BICEP/ Keck XIV: Improved constraints on axionlike polarization oscillations in the cosmic microwave background

BICEP/ Keck Collaboration

Research output: Contribution to journalArticlepeer-review

Abstract

We present an improved search for axionlike polarization oscillations in the cosmic microwave background (CMB) with observations from the Keck Array. An all-sky, temporally sinusoidal rotation of CMB polarization, equivalent to a time-variable cosmic birefringence, is an observable manifestation of a local axion field and potentially allows a CMB polarimeter to detect axionlike dark matter directly. We describe improvements to the method presented in previous work, and we demonstrate the updated method with an expanded dataset consisting of the 2012-2015 observing seasons. We set limits on the axion-photon coupling constant for mass m in the range 10-23-10-18 eV, which corresponds to oscillation periods on the order of hours to years. Our results are consistent with the background model. For periods between 1 and 30 d (1.6×10-21≤m≤4.8×10-20 eV), the 95%-confidence upper limits on rotation amplitude are approximately constant with a median of 0.27°, which constrains the axion-photon coupling constant to gφγ<(4.5×10-12 GeV-1)m/(10-21 eV), if axionlike particles constitute all of the dark matter. More than half of the collected BICEP dataset has yet to be analyzed, and several current and future CMB polarimetry experiments can apply the methods presented here to achieve comparable or superior constraints. In the coming years, oscillation measurements can achieve the sensitivity to rule out unexplored regions of the axion parameter space.

Original languageEnglish (US)
Article number022006
JournalPhysical Review D
Volume105
Issue number2
DOIs
StatePublished - Jan 15 2022

Bibliographical note

Funding Information:
The BICEP/Keck Array projects have been made possible through a series of grants from the National Science Foundation including Grants No. 0742818, No. 0742592, No. 1044978, No. 1110087, No. 1145172, No. 1145143, No. 1145248, No. 1639040, No. 1638957, No. 1638978, No. 1638970, and No. 1836010 and by the Keck Foundation. The development of antenna-coupled detector technology was supported by the JPL Research and Technology Development Fund and Grants No. 06-ARPA206-0040 and No. 10-SAT10-0017 from the NASA APRA and SAT programs. The development and testing of focal planes were supported by the Gordon and Betty Moore Foundation at Caltech. Readout electronics were supported by a Canada Foundation for Innovation grant to UBC. The computations in this paper were run on the Odyssey cluster supported by the FAS Science Division Research Computing Group at Harvard University. The analysis effort at Stanford and S. L. A. C. was partially supported by the Department of Energy, Contract No. DE-AC02-76SF00515. We thank the staff of the U.S. Antarctic Program and in particular the South Pole Station without whose help this research would not have been possible. Most special thanks go to our heroic winter-overs Robert Schwarz and Steffen Richter. We thank all those who have contributed past efforts to the BICEP/Keck Array series of experiments.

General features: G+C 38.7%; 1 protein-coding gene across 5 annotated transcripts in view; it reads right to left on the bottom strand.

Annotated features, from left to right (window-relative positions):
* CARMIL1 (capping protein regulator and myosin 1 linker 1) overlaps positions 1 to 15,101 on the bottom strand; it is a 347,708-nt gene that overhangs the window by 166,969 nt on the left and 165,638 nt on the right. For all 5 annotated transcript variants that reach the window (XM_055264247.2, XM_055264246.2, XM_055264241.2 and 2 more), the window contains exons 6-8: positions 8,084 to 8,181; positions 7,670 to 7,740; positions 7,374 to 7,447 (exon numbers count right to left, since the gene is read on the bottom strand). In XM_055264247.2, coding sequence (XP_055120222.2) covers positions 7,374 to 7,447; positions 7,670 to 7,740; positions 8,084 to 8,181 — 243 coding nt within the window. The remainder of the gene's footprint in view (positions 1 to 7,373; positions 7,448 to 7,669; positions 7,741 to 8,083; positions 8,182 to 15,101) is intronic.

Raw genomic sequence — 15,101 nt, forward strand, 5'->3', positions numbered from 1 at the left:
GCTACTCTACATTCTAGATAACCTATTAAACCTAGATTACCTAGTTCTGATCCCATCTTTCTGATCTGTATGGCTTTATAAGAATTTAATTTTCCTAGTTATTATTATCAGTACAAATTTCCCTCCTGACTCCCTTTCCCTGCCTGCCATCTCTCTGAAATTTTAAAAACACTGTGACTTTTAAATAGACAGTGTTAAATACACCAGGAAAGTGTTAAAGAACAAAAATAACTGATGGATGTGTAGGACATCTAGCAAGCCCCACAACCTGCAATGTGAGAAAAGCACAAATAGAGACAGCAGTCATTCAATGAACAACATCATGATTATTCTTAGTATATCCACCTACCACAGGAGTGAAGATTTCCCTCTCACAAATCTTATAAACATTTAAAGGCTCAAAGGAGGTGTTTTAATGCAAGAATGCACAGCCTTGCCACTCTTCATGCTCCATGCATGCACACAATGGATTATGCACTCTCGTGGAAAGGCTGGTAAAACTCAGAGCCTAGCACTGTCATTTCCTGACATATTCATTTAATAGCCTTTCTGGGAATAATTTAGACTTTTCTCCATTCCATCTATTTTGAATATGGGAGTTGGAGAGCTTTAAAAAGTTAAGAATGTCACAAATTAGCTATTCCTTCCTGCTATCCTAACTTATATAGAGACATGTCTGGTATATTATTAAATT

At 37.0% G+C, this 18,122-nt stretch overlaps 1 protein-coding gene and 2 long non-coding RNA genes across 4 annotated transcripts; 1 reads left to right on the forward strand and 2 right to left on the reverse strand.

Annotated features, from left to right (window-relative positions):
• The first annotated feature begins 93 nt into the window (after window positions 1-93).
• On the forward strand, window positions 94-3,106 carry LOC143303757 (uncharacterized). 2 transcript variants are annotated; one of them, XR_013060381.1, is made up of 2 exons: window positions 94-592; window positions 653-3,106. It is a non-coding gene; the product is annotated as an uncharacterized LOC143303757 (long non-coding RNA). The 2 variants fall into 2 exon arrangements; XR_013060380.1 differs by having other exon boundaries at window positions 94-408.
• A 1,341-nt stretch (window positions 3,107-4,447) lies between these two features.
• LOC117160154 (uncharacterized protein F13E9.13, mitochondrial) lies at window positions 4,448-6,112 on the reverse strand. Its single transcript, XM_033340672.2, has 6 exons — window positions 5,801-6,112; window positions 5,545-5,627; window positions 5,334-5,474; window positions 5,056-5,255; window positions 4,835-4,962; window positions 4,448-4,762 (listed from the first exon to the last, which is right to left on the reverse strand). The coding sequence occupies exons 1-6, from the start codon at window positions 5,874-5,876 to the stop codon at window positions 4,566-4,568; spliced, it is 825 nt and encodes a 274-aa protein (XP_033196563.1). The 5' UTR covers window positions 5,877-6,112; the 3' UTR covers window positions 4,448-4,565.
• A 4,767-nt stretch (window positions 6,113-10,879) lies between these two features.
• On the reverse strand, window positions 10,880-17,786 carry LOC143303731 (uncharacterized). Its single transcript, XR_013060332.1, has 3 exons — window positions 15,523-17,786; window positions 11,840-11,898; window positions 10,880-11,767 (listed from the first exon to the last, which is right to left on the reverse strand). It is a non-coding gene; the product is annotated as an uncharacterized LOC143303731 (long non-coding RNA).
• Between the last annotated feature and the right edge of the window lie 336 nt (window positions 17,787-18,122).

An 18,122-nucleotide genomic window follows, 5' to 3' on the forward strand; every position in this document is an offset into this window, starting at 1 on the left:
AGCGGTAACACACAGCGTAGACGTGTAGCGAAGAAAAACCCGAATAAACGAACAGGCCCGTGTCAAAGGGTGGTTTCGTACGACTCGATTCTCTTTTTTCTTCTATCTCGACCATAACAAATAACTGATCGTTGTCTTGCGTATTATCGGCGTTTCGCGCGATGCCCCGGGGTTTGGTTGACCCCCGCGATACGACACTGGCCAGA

Funding Information:
The BICEP/Keck Array projects have been made possible through a series of grants from the National Science Foundation including Grants No. 0742818, No. 0742592, No. 1044978, No. 1110087, No. 1145172, No. 1145143, No. 1145248, No. 1639040, No. 1638957, No. 1638978, No. 1638970, and No. 1836010 and by the Keck Foundation. The development of antenna-coupled detector technology was supported by the JPL Research and Technology Development Fund and Grants No. 06-ARPA206-0040 and No. 10-SAT10-0017 from the NASA APRA and SAT programs. The development and testing of focal planes were supported by the Gordon and Betty Moore Foundation at Caltech. Readout electronics were supported by a Canada Foundation for Innovation grant to UBC. The computations in this paper were run on the Odyssey cluster supported by the FAS Science Division Research Computing Group at Harvard University. The analysis effort at Stanford and S. L. A. C. was partially supported by the Department of Energy, Contract No. DE-AC02-76SF00515. We thank the staff of the U.S. Antarctic Program and in particular the South Pole Station without whose help this research would not have been possible. Most special thanks go to our heroic winter-overs Robert Schwarz and Steffen Richter. We thank all those who have contributed past efforts to the BICEP/Keck Array series of experiments.

Publisher Copyright:
© 2022 American Physical Society.

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